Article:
On Sarah McBride and Tomorrow Will Be Different
Should trans people be visibly trans, or should they pass, and disappear into the gender binary? What about the role models, representing us in the media? Does it matter that they look so perfectly cis-gendered? These are some of my reflections as I read this week Tomorrow Will Be Different (2018), the newly published autobiography of a rising star of American trans activism, Sarah McBride.
Before assessing her story, though, it's worth reminding ourselves of how the new wave of 21st century trans biographies are a different proposition to what went on before. Laura Jane Grace (2016), for example, weaves her life-story of self-repression and frustration with a career in anti-capitalist punk culture. On the other side of the pond, Juliet Jacques (2015) shares similar post-punk, anti-Thatcherite angst, with gradual self-discovery in the LGBT scenes of Brighton and Manchester. Sex and sexuality are not shied away from these biographies, nor too the issues of mental health, and of poverty, work, and self-doubt. Records of caricatured femininity, a la Lili Elbe (1931) and Christine Jorgenson (1967), they ain't.
With Sarah part of the millennial generation, it's perhaps unsurprising that her story belongs to this 21st century trend, though it certainly has its own angle. My immediate impression was of parallels with Barack Obama and his political testament, The Audacity of Hope (2006): Sarah's story focuses a lot on her short but hyperactive political involvement with the US Democratic party. From early adolescence, she campaigns on behalf of Delaware Democrats, and soon after she comes out as an articulate, well-educated, highly resourced trans woman; an internship at Barack Obama's White House then beckons. One milestone in particular is her address at the Democrat Convention in 2016, as Sarah becomes the first trans person in history to address a political convention.
Already, then, this is a biography very different to those of Laura Jane Grace and Juliet Jacques. Sarah's, for one, radiates wholesomeness: she loves her home state of Delaware, and sees political engagement as a lifelong journey. At different points, she quotes or refers to Martin Luther King, Barack Obama and Hillary Clinton, her role models in the progressive cause within neo/liberal capitalism. The book, indeed, underscores Sarah's own status as a white, middle-class role model for trans people everywhere. She is undeniably pretty and able to pass as a cis-gendered woman, a situation aided by her post-transition status. Accepting her oft-stated pride at being trans, I would even question how her experience matches – post-transition – so many other trans people who face the kind of structural inequalities of poverty and racism that can't be aided by trans-friendly legislation alone. Gazing at her image and her story, I found myself always being happy for her, but not always being able to relate to her agenda.
This is a sentiment strengthened by impressions of her narrow progressiveness. Sarah personifies the charges of identity politics hurled by Slavoj Zizek. Not once in this highly political biography does it appear to occur to Sarah that Hillary's failures in the eventual Presidential election might also have been due to her apparent acceptance of neoliberalism economics. At no point, for example, does Sarah see connections between the violence suffered by economically disadvantaged transwomen, with the ghettoized violence they suffer, and the economic race-to-the-bottom that has become the American dream – of jobs migrated to other countries, of growing socio-economic inequality, and the cultures of racism, insecurity and bitterness it contributes to. Her cause, indeed, is simply to prepare conditions of equality for trans people to enter this system. Typifying this narrow range of vision is Sarah's preparation for her historic convention speech, sharing with the reader the insight of the writer Maya Angelou: At the end of the day people won't remember what you said or did, they will remember how you made them feel. If any sentiment sums up the superficiality of Blairite, Clintonite politics, it's this. Feelings, not thoughts; such an epithet could be chiselled on the political gravestone of Sarah's hero, Hillary Clinton.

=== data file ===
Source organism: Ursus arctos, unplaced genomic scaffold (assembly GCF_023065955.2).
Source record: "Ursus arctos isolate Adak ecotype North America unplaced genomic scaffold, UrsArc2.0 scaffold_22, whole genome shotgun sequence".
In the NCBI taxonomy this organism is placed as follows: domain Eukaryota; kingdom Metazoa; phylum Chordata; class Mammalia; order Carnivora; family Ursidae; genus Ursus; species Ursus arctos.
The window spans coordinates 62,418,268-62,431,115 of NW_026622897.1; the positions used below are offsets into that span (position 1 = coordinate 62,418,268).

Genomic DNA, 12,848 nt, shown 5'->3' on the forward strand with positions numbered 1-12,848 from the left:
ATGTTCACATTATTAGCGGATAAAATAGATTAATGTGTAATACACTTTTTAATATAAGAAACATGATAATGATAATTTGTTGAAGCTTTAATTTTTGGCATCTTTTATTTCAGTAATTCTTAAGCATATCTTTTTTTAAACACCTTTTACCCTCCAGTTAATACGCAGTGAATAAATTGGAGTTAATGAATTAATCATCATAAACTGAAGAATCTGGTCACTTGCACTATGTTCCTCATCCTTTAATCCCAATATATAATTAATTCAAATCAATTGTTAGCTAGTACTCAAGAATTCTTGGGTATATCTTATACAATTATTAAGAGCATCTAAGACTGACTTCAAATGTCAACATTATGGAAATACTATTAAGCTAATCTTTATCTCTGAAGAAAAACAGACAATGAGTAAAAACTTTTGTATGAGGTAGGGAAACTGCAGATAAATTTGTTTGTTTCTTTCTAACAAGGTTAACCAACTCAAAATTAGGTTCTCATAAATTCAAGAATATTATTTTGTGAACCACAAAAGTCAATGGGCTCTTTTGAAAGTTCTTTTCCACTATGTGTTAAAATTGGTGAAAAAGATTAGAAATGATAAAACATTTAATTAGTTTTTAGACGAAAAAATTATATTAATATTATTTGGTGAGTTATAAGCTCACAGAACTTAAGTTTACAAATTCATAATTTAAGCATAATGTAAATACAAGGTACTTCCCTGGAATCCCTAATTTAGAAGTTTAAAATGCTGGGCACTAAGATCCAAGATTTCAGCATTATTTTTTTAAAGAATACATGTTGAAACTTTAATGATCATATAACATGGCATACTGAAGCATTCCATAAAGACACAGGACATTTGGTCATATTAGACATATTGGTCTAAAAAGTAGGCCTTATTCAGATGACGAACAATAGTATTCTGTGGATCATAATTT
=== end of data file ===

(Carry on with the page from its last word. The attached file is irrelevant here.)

Yet if Sarah's diagnostics of the macro are frustratingly shallow, her accomplishments for trans rights are deeply impressive. On Senate floors and behind scenes, Sarah is the driving force behind equal rights for trans people in Delaware and beyond; her battle to allow trans people access to public restrooms, meanwhile, exposes her to the ugliest, most dispiriting accusations and campaigns. A seminal moment is her Instagram selfie in a women's restroom that went viral (see image); the ensuing media storm leads to horrific online abuse and the non-stop abbreviation of kys – kill yourself. Courage, resilience, and integrity are clearly characteristics of Sarah, a reflection reinforced in her moving, harrowing account of her young husband's death to cancer, a few days after their wedding.
The personal, then, is certainly political with Tomorrow Will Be Different. To its credit, Sarah's autobiography covers the important arguments and policies that relate to trans rights in 2018, and her participation in progressive politics have undoubtedly helped make things better for trans people, especially for those of a middle-class background. If I found her politics narrow and lacking in the awareness of alternative transgender experiences (not least trans people of colour in the US), her narrative nevertheless represents a modern kind of trans identity. The foreword, indeed, by former Vice-President Joe Biden, contrasts with those of Lili Elbe (1931) and Christine Jorgenson (1966), with their medical testaments asking for sympathy and understanding. Sarah's story, from its foreword to its happy ending, is proof of how far we've come since then.